The landscape changed in 2019, when the Appellate Division, First Department, ruled the New York Labor Law creates a “private right of action” for violations of Section 191, in the case Vega v. CM & Associates Construction Management, LLC. In other words: the Vega court ruled that employees could bring private lawsuits against employers for issuing payment on a bi-weekly schedule rather than a weekly schedule — even if the employees received all of their regular pay. The court reasoned that employees could sue for receiving bi-weekly pay when they were technically owed a paycheck every week, because the “moment that an employer fails to pay wages in compliance with [Section 191] the employer pays less than what is required.” The decision marked the first time a New York appellate court ruled employees could bring private lawsuits for violations of Section 191.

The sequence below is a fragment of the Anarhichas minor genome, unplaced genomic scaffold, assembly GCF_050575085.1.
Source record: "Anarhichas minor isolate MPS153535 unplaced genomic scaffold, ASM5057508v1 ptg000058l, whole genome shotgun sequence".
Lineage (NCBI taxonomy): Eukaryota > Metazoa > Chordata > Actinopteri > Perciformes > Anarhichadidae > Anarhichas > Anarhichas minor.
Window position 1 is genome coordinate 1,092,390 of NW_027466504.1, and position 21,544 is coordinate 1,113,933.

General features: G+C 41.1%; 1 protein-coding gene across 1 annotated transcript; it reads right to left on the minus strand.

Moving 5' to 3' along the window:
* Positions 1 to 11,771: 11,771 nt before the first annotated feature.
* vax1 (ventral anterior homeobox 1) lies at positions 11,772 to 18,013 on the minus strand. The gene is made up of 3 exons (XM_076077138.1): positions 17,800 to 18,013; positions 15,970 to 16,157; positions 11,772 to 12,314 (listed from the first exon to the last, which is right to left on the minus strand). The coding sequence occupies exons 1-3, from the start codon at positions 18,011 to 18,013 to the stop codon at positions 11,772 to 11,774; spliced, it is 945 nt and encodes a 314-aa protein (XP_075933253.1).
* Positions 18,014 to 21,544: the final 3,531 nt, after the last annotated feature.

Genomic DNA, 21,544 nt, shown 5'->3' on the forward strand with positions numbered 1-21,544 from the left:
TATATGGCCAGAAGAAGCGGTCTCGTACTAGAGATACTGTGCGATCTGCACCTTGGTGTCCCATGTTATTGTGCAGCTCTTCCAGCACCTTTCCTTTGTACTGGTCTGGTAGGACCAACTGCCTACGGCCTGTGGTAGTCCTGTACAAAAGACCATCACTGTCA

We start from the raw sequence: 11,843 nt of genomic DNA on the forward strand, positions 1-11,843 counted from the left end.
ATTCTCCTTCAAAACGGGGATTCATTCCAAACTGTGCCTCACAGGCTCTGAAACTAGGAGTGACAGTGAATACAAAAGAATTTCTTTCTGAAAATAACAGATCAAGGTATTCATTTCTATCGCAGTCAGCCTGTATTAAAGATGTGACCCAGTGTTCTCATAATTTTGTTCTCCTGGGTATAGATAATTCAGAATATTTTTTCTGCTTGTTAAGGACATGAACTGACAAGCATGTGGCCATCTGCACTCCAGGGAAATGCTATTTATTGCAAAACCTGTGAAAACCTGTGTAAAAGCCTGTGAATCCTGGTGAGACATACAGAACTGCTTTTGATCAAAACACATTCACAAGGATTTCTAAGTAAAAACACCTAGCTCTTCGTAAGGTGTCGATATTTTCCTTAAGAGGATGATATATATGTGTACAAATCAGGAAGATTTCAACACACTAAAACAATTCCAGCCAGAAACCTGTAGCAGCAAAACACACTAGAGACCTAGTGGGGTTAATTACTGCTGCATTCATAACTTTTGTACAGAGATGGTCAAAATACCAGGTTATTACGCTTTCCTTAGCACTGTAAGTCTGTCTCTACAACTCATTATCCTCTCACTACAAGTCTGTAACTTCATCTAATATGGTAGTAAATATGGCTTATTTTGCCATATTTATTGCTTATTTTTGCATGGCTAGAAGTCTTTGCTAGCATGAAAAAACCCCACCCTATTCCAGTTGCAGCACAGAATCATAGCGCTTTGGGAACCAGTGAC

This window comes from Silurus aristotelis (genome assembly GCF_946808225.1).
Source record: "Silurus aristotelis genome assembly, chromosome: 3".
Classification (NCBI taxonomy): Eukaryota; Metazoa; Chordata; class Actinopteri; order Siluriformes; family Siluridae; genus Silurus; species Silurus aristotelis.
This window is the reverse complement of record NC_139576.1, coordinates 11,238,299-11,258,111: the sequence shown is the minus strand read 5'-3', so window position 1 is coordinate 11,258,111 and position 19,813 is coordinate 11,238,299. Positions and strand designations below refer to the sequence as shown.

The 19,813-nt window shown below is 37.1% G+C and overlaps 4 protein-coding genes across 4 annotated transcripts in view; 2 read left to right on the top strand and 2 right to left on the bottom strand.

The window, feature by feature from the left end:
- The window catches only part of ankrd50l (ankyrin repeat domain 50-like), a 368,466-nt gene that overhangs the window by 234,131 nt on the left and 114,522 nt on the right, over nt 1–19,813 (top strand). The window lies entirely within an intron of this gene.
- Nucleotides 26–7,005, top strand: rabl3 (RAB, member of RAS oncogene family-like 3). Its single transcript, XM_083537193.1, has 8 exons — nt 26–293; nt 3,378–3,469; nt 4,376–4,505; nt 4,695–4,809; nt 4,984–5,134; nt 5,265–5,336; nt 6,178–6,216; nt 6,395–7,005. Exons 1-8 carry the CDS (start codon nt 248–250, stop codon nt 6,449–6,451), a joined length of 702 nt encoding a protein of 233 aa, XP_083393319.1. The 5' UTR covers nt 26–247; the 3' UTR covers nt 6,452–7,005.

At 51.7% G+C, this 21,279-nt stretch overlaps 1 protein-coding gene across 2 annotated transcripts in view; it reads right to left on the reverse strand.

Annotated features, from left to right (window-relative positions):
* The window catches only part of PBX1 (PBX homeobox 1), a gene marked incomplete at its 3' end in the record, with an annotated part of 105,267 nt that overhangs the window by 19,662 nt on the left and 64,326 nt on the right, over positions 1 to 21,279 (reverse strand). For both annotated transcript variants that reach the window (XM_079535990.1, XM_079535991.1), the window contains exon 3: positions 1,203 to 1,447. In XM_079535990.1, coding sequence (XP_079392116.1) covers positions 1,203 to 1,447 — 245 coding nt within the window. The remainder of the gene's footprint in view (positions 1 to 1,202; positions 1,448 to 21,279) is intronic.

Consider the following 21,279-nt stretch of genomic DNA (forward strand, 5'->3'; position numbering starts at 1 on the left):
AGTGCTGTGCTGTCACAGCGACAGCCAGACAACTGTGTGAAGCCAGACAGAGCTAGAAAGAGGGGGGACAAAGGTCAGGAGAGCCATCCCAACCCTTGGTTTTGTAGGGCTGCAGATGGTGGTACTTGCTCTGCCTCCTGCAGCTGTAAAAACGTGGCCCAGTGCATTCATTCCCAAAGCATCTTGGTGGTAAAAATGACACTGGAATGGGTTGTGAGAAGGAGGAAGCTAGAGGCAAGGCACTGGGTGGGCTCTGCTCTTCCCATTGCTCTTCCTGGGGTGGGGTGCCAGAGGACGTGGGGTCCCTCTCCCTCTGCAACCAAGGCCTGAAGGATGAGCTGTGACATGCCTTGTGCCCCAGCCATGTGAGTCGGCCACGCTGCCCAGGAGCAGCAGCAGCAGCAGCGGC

The Vega decision opened the floodgates for class action litigation by employees for late-paid wages. These lawsuits have been typically filed in Federal court, which permits the recovery of liquidated damages in class actions.
Consequently, class action plaintiffs since 2019 have filed hundreds of lawsuits after the Vega ruling, demanding liquidated damages for “late paid” wages that were already paid in full.
While many employers sought to dismiss these lawsuits, New York’s federal courts have almost uniformly continued to follow the Vega decision. These decisions largely hinged on the federal courts’ reluctance to issue decisional rulings on “novel” issues under state law, which is exactly what was presented by the absence of state court decisions running counter to Vega.
Appellate Ruling Disagreeing with Vega Decision: Grant v. Global Aircraft Dispatch, Inc.